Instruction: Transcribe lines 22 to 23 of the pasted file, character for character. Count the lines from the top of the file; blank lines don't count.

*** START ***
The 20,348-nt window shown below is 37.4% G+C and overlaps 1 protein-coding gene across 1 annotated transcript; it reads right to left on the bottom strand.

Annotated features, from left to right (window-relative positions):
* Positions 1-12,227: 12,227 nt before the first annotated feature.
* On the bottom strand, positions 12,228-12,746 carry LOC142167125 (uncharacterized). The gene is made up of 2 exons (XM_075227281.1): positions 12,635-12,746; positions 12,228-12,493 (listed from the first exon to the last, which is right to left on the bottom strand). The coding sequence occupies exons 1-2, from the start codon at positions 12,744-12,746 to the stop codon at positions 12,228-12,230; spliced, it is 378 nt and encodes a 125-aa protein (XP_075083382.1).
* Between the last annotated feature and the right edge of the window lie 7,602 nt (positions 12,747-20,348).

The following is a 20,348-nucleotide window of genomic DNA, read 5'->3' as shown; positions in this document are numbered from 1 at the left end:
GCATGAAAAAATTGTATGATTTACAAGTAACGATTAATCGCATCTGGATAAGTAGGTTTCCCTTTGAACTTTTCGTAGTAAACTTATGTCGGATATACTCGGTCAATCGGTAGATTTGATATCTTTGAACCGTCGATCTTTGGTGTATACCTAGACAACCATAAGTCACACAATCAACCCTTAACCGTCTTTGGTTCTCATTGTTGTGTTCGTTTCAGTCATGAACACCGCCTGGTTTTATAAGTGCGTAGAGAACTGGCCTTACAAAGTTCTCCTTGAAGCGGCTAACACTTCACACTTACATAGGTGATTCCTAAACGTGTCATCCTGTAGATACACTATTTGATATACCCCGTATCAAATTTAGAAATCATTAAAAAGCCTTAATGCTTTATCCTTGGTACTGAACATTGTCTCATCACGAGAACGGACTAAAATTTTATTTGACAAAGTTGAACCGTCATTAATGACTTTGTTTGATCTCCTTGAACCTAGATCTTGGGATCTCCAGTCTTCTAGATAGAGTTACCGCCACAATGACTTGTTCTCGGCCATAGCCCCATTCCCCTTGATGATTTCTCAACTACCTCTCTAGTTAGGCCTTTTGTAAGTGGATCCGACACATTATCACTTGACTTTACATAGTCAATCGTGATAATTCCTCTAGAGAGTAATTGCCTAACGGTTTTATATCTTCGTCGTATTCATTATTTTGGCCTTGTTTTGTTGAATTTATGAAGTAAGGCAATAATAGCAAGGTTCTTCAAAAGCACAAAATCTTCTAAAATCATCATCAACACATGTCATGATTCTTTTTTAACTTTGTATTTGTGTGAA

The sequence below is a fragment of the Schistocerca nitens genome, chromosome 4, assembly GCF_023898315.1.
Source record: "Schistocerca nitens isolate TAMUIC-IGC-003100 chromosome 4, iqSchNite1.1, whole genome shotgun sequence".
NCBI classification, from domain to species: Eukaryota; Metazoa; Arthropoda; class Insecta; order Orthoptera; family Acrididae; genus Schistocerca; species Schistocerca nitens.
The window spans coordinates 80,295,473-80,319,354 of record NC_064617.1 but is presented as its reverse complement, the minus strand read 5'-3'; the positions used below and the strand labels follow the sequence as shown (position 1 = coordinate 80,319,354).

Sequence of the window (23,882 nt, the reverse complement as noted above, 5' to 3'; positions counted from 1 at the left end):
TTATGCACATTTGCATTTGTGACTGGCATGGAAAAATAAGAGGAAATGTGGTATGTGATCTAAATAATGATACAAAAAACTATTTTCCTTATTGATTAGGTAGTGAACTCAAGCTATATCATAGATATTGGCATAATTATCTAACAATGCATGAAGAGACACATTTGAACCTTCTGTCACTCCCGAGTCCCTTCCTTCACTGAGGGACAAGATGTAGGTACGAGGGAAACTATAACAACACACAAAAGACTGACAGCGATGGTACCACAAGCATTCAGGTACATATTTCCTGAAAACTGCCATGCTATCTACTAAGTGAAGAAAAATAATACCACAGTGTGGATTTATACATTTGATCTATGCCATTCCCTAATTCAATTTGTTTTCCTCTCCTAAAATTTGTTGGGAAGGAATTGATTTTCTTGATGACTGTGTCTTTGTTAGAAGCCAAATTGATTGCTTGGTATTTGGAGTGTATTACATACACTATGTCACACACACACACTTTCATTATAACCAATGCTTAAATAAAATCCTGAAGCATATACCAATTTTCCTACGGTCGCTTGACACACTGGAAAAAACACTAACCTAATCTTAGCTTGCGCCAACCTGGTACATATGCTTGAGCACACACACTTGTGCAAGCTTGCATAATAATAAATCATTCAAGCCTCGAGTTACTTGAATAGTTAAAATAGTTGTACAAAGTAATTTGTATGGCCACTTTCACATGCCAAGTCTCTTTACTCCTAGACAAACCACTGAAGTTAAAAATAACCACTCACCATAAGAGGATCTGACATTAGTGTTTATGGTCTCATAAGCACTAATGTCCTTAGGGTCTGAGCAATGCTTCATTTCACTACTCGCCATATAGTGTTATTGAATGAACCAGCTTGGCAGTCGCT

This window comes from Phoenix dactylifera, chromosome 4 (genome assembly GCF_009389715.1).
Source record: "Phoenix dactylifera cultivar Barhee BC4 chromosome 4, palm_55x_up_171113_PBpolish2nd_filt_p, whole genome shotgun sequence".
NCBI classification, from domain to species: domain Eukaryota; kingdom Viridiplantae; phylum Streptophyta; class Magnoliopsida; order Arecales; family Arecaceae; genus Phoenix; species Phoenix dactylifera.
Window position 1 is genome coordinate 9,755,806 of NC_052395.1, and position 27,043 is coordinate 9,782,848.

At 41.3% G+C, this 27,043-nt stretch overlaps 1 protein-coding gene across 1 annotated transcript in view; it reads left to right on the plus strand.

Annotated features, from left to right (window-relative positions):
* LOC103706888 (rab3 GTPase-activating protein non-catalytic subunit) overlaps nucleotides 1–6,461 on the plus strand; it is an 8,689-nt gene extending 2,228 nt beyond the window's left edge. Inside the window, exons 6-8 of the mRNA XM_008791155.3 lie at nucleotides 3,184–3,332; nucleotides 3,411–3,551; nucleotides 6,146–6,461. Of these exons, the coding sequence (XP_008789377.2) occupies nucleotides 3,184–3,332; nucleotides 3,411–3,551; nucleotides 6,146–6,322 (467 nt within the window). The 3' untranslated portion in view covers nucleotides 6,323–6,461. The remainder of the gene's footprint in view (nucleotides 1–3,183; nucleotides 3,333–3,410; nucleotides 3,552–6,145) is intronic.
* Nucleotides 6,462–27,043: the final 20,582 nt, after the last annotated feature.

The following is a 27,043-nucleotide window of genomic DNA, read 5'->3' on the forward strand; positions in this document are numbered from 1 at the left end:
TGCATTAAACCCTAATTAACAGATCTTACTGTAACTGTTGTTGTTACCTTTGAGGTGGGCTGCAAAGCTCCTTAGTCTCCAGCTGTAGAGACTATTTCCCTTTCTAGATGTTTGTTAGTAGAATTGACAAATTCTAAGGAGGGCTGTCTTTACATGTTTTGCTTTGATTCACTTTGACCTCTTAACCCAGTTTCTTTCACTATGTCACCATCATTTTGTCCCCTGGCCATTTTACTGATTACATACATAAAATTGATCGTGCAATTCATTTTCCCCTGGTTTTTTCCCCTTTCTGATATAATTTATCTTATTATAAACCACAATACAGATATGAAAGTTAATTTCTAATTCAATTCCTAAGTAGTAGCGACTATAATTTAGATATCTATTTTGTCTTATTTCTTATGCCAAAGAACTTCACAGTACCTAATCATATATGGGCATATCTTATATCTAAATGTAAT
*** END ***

The following is a 27,043-nucleotide window of genomic DNA, read 5'->3' on the forward strand; positions in this document are numbered from 1 at the left end:
TGCATTAAACCCTAATTAACAGATCTTACTGTAACTGTTGTTGTTACCTTTGAGGTGGGCTGCAAAGCTCCTTAGTCTCCAGCTGTAGAGACTATTTCCCTTTCTAGATGTTTGTTAGTAGAATTGACAAATTCTAAGGAGGGCTGTCTTTACATGTTTTGCTTTGATTCACTTTGACCTCTTAACCCAGTTTCTTTCACTATGTCACCATCATTTTGTCCCCTGGCCATTTTACTGATTACATACATAAAATTGATCGTGCAATTCATTTTCCCCTGGTTTTTTCCCCTTTCTGATATAATTTATCTTATTATAAACCACAATACAGATATGAAAGTTAATTTCTAATTCAATTCCTAAGTAGTAGCGACTATAATTTAGATATCTATTTTGTCTTATTTCTTATGCCAAAGAACTTCACAGTACCTAATCATATATGGGCATATCTTATATCTAAATGTAAT